Singapore’s rental market is expected to continue its upward trend in 2023 due to rising costs and surging demand.
Last month, The Business Times even described that 2023 would be “another year of pain for tenants” as higher property taxes and interest rates are likely to contribute to more increases in rents.
An expat, who goes by the name salshoult on her TikTok account, recently shared her experience of an unreasonable rental hike by her landlord.
The landlord informed her that her rental would “ONLY” increase by 75%, and if she chose not to accept, he would put it on the open market at a 100% increased rate.
“So really he’s giving us a 25% discount, so generous of him!” she said sarcastically.
“So yeah, I’m moving out.”
It’s my turn to feel the burn of the SG rental market! #sgexpats #sgrent
Some may think that the rental market hike only affects non-Singaporeans, but there are also some Singaporeans who have to rent in the private market while waiting for their Build-to-Order (BTO) flats.
Or they could be those who were unfortunate to have been caught in limbo after disposing of their private property last year when the Government announced a wait-out period of 15 months for owners or former owners of private residential property, before they can buy a non-subsidised HDB resale flat.
According to the Urban Redevelopment Authority (URA), rentals of non-landed properties increased by 7.5% in the fourth quarter of 2022, compared to the 8.3% increase in the previous quarter.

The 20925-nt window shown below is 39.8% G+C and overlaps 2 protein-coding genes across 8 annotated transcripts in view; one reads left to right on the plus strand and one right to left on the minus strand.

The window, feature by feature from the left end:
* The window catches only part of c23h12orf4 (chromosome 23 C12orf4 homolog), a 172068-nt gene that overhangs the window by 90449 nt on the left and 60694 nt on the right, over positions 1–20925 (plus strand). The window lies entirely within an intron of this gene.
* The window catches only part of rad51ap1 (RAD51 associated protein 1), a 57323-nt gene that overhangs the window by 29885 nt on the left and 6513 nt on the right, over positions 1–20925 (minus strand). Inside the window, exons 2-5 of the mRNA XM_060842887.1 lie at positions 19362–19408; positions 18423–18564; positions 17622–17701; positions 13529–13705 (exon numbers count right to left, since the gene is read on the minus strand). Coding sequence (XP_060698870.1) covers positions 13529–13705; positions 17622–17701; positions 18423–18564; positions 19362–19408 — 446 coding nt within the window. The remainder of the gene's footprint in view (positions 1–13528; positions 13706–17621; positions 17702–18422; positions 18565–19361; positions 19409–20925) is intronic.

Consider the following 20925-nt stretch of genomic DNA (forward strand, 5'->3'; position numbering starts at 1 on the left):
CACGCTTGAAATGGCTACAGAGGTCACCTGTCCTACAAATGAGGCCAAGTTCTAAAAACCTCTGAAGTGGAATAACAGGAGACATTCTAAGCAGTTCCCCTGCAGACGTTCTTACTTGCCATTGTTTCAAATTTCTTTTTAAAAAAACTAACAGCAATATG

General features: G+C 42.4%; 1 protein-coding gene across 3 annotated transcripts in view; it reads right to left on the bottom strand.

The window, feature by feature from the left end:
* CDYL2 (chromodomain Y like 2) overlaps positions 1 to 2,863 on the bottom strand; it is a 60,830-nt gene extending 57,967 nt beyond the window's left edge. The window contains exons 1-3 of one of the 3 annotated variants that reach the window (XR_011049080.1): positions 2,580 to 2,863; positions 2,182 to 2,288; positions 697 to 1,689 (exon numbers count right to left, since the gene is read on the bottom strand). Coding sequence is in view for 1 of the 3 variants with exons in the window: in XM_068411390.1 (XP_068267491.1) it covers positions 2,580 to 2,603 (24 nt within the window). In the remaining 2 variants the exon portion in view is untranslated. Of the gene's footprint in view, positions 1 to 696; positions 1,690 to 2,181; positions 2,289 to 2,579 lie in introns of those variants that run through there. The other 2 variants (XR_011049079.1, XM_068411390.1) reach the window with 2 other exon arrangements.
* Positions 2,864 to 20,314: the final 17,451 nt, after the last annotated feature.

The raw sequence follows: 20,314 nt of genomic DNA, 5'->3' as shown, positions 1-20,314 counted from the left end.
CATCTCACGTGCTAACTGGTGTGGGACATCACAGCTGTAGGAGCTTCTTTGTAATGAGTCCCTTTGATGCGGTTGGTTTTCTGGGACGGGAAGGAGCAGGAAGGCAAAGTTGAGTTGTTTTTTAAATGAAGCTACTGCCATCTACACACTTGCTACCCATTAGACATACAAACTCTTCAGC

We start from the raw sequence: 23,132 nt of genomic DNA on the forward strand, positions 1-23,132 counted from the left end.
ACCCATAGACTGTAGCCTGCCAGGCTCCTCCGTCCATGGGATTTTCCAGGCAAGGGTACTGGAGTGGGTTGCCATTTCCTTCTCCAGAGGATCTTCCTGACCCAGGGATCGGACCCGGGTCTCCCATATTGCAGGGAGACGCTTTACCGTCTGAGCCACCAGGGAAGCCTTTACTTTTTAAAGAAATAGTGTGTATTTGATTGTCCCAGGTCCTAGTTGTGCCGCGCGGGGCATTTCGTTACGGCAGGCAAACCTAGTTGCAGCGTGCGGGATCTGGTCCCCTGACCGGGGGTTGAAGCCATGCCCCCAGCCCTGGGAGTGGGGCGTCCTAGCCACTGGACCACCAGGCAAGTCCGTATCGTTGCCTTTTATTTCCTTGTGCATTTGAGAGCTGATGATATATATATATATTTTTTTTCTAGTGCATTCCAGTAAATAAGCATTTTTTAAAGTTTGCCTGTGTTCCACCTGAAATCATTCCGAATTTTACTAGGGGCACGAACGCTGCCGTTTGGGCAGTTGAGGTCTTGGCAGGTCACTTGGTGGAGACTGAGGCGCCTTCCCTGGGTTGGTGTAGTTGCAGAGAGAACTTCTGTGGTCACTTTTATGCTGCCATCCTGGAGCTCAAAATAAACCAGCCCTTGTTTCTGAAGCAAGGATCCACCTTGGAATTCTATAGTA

For the whole of 2022, rentals of landed properties increased by 28.1% while rentals of non-landed properties increased by 29.8%.
Landlords asking for unreasonable rents
Real estate agents have reported an increase in tenant complaints, with some landlords asking for unreasonable rents, with some even asking for a 60% increase in rent.
They also warned that prices could rise as much as 20% again this year.
Some expats, who were previously interviewed by FT and believed that Hong Kong was the most expensive city, are now considering moving out of Singapore due to the rising cost of living and high rental prices.
For example, a British mother of three arrived in Singapore from Hong Kong two years ago, hoping to find more living space for her growing family.
However, the rental for their four-bedroom flat has now risen 61%, and they have decided to move back to Hong Kong as the cost of living in Singapore continues to increase.
Another 29-year-old Indian, who works as front-of-house staff at a popular restaurant in Chinatown, is now moving to Australia with his fiancée after his S$500 rent more than doubled.
“I can’t see myself getting ahead here, I have no savings now. In Australia, you can afford a car and have a life,” he told FT.
The Financial Times also reported that the lack of housing supply caused by delays in construction, coupled with the influx of foreigners, has pushed rental prices to the point where they have overtaken Hong Kong’s for the first time in some central areas.
With limited land size and a lack of spare capacity, property prices in Singapore are expected to continue to rise in the coming year, impacting the overall market, including HDB resale flats, which are moving towards million-dollar values that could hardly be affordable to ordinary Singaporeans.